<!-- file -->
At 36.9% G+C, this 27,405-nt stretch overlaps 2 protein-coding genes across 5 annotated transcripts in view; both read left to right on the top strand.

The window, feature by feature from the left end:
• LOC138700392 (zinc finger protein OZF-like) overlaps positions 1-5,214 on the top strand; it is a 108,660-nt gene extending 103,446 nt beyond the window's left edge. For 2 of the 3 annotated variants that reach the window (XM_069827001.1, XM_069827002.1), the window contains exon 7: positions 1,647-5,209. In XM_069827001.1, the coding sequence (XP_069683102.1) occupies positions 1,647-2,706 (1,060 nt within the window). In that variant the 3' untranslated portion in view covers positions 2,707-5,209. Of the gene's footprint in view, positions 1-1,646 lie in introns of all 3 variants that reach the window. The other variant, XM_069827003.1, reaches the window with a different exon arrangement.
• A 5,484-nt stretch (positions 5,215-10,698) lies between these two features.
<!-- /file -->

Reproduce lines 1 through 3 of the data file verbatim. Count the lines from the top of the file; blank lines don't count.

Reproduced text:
At 36.9% G+C, this 27,405-nt stretch overlaps 2 protein-coding genes across 5 annotated transcripts in view; both read left to right on the top strand.

The window, feature by feature from the left end:
• LOC138700392 (zinc finger protein OZF-like) overlaps positions 1-5,214 on the top strand; it is a 108,660-nt gene extending 103,446 nt beyond the window's left edge. For 2 of the 3 annotated variants that reach the window (XM_069827001.1, XM_069827002.1), the window contains exon 7: positions 1,647-5,209. In XM_069827001.1, the coding sequence (XP_069683102.1) occupies positions 1,647-2,706 (1,060 nt within the window). In that variant the 3' untranslated portion in view covers positions 2,707-5,209. Of the gene's footprint in view, positions 1-1,646 lie in introns of all 3 variants that reach the window. The other variant, XM_069827003.1, reaches the window with a different exon arrangement.